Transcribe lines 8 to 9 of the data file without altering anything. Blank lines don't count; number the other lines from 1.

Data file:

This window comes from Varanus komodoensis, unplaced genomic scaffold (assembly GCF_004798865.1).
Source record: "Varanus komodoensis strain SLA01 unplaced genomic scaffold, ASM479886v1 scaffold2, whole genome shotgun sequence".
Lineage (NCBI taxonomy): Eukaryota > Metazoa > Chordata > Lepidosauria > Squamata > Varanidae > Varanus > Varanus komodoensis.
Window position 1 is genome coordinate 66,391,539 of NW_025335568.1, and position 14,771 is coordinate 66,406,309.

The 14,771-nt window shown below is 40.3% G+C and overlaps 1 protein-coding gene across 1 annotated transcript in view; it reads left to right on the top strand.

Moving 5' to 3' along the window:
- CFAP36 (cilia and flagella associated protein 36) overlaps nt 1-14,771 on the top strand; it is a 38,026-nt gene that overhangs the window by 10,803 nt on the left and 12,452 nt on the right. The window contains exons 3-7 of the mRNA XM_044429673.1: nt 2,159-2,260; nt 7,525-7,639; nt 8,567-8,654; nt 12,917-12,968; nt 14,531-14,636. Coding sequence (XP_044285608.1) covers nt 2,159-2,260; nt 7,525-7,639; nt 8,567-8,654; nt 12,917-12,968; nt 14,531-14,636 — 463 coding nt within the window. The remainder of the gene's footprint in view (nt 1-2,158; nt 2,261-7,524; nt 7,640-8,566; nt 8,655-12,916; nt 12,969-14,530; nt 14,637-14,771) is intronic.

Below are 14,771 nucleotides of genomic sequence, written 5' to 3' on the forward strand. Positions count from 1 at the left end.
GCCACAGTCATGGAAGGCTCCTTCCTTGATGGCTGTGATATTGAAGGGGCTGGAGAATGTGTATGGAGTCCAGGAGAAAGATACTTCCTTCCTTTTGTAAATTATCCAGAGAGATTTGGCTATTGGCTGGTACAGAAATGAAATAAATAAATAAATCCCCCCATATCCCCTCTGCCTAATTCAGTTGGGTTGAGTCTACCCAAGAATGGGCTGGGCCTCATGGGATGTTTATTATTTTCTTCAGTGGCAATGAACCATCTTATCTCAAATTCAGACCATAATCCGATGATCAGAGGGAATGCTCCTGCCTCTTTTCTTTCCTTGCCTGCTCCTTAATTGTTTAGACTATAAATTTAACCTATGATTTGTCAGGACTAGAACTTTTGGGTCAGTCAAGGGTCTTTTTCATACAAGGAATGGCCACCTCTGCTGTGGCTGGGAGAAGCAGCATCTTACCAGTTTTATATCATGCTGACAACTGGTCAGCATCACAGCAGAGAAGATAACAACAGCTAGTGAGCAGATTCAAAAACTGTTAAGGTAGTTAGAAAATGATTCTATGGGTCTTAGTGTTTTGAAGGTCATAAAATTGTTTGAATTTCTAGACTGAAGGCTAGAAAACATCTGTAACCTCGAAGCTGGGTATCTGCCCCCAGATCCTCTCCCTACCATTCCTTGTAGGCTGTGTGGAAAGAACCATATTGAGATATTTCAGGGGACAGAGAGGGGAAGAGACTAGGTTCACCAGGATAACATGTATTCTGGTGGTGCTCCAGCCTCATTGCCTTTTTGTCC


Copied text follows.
Below are 14,771 nucleotides of genomic sequence, written 5' to 3' on the forward strand. Positions count from 1 at the left end.
GCCACAGTCATGGAAGGCTCCTTCCTTGATGGCTGTGATATTGAAGGGGCTGGAGAATGTGTATGGAGTCCAGGAGAAAGATACTTCCTTCCTTTTGTAAATTATCCAGAGAGATTTGGCTATTGGCTGGTACAGAAATGAAATAAATAAATAAATCCCCCCATATCCCCTCTGCCTAATTCAGTTGGGTTGAGTCTACCCAAGAATGGGCTGGGCCTCATGGGATGTTTATTATTTTCTTCAGTGGCAATGAACCATCTTATCTCAAATTCAGACCATAATCCGATGATCAGAGGGAATGCTCCTGCCTCTTTTCTTTCCTTGCCTGCTCCTTAATTGTTTAGACTATAAATTTAACCTATGATTTGTCAGGACTAGAACTTTTGGGTCAGTCAAGGGTCTTTTTCATACAAGGAATGGCCACCTCTGCTGTGGCTGGGAGAAGCAGCATCTTACCAGTTTTATATCATGCTGACAACTGGTCAGCATCACAGCAGAGAAGATAACAACAGCTAGTGAGCAGATTCAAAAACTGTTAAGGTAGTTAGAAAATGATTCTATGGGTCTTAGTGTTTTGAAGGTCATAAAATTGTTTGAATTTCTAGACTGAAGGCTAGAAAACATCTGTAACCTCGAAGCTGGGTATCTGCCCCCAGATCCTCTCCCTACCATTCCTTGTAGGCTGTGTGGAAAGAACCATATTGAGATATTTCAGGGGACAGAGAGGGGAAGAGACTAGGTTCACCAGGATAACATGTATTCTGGTGGTGCTCCAGCCTCATTGCCTTTTTGTCC